Egypt’s Minister of Water Resources and Irrigation, Mohamed Abdel Aty, has met with Abdel Hakim El-Waer, the Assistant Director-General and Regional Representative for the Near East and North Africa at the UN Food and Agriculture Organization (FAO), to discuss strengthening bilateral cooperation.
During the virtual meeting, Abdel Aty said that Egypt is highly concerned about water security in the light of the climate change, noting that the fifth edition of Cairo Water Week will be held under the title, “Water at the heart of climate action”.
It is expected that the upcoming summit will witness wide African participation, as they will discuss financing infrastructure projects in the water sector.
On the sidelines of the event, African representatives will hold a joint meeting with Arab ministers of water and agriculture.
Moreover, a special day for water security will be organized on the sidelines of the UN climate conference (COP27) in cooperation with FAO and other partners. The event will witness launching international initiatives to adapt to climate changes in the water sector.
During the meeting, Abdel Aty reviewed Egypt’s experience in the field of adaptation to climate change, as it affects fresh water resources and causes sea level rise.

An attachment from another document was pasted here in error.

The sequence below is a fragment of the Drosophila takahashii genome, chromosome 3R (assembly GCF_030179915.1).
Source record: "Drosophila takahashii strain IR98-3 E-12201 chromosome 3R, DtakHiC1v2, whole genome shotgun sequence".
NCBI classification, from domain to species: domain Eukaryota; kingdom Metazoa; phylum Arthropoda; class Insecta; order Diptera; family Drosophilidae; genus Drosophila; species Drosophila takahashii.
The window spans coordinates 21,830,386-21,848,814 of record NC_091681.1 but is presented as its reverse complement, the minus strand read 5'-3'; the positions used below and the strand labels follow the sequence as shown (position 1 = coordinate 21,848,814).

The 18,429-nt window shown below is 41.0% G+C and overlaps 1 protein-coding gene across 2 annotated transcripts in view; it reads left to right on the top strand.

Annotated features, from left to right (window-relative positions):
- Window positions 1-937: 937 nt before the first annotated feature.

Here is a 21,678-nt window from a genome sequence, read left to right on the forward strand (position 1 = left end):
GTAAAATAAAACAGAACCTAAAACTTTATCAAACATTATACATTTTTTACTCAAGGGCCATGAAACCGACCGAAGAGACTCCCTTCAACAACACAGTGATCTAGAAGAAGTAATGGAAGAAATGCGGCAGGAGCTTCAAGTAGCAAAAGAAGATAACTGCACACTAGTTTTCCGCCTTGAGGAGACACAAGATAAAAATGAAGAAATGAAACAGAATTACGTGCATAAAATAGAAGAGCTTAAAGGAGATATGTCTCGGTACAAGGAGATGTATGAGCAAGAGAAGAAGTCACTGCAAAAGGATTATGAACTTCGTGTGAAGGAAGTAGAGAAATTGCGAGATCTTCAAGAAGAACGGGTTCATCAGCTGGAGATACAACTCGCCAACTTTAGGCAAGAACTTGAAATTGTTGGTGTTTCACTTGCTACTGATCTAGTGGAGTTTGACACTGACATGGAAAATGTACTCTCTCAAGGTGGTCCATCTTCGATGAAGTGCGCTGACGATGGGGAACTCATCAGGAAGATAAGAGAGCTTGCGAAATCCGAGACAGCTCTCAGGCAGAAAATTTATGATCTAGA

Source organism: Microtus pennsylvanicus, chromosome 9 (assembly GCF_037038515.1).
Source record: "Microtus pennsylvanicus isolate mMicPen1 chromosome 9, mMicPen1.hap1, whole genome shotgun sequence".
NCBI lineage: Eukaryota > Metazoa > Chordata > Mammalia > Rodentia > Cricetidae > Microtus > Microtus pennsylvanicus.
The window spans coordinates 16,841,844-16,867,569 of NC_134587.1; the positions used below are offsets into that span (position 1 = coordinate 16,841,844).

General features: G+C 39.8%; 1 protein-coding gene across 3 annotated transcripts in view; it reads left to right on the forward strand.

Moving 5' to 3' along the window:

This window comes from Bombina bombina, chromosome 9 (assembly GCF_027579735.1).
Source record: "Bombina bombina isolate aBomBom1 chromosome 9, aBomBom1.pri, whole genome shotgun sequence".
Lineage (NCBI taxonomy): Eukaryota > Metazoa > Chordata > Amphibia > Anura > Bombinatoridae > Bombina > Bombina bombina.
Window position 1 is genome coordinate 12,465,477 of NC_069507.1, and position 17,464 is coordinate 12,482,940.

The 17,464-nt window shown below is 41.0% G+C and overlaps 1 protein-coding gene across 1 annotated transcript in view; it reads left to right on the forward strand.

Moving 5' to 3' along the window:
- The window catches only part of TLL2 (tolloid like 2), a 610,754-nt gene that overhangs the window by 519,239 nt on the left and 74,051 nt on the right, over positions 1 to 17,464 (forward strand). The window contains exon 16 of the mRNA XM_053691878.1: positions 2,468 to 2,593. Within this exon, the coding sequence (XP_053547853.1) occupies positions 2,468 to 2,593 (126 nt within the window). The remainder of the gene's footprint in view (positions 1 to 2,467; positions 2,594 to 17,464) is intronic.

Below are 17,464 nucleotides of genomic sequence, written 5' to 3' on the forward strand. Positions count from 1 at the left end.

The minister also stressed the important nexus between water and food, as water represents a key element in agriculture and achieving food security, pointing to the important role represented by the development of the water system and its reflection on the improvement of the agricultural system and bridging the food gap.
For his part, Al-Waer stressed FAO’s keenness to provide all forms of support to COP27 and the fifth Cairo Water Week, as a preparatory event for the climate conference. The conference’s results will be addressed in the UN Conference on the Mid-Term Comprehensive Review of Water in March 2023.
He emphasized the need to work on placing the water, agriculture, and food sectors within the climate change file in Africa and the Middle East, noting that global crises and international supply chain problems have clarified the need for integration between the water and agriculture sectors to ensure food security.